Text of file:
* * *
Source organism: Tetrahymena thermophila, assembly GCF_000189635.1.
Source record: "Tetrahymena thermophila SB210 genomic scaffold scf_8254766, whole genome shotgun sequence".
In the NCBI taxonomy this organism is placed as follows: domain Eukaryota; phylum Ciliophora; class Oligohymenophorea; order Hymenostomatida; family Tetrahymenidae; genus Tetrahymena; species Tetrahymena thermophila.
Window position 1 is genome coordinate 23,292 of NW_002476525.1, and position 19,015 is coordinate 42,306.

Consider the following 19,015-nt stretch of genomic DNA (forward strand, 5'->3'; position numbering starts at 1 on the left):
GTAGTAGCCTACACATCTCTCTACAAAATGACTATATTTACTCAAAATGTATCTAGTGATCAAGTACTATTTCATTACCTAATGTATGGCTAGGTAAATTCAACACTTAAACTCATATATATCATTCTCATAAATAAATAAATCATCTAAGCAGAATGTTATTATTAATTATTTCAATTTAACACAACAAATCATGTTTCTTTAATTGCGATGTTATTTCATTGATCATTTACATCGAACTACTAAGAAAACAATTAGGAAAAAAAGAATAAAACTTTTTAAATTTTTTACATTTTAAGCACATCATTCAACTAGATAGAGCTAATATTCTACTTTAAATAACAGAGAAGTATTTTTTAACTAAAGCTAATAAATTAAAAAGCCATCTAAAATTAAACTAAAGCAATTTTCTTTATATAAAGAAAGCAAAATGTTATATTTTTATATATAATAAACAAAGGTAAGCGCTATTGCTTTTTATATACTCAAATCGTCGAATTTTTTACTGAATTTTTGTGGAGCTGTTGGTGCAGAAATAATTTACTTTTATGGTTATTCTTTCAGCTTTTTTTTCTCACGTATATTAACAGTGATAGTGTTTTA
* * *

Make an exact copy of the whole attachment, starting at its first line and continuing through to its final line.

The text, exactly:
Source organism: Tetrahymena thermophila, assembly GCF_000189635.1.
Source record: "Tetrahymena thermophila SB210 genomic scaffold scf_8254766, whole genome shotgun sequence".
In the NCBI taxonomy this organism is placed as follows: domain Eukaryota; phylum Ciliophora; class Oligohymenophorea; order Hymenostomatida; family Tetrahymenidae; genus Tetrahymena; species Tetrahymena thermophila.
Window position 1 is genome coordinate 23,292 of NW_002476525.1, and position 19,015 is coordinate 42,306.

Consider the following 19,015-nt stretch of genomic DNA (forward strand, 5'->3'; position numbering starts at 1 on the left):
GTAGTAGCCTACACATCTCTCTACAAAATGACTATATTTACTCAAAATGTATCTAGTGATCAAGTACTATTTCATTACCTAATGTATGGCTAGGTAAATTCAACACTTAAACTCATATATATCATTCTCATAAATAAATAAATCATCTAAGCAGAATGTTATTATTAATTATTTCAATTTAACACAACAAATCATGTTTCTTTAATTGCGATGTTATTTCATTGATCATTTACATCGAACTACTAAGAAAACAATTAGGAAAAAAAGAATAAAACTTTTTAAATTTTTTACATTTTAAGCACATCATTCAACTAGATAGAGCTAATATTCTACTTTAAATAACAGAGAAGTATTTTTTAACTAAAGCTAATAAATTAAAAAGCCATCTAAAATTAAACTAAAGCAATTTTCTTTATATAAAGAAAGCAAAATGTTATATTTTTATATATAATAAACAAAGGTAAGCGCTATTGCTTTTTATATACTCAAATCGTCGAATTTTTTACTGAATTTTTGTGGAGCTGTTGGTGCAGAAATAATTTACTTTTATGGTTATTCTTTCAGCTTTTTTTTCTCACGTATATTAACAGTGATAGTGTTTTA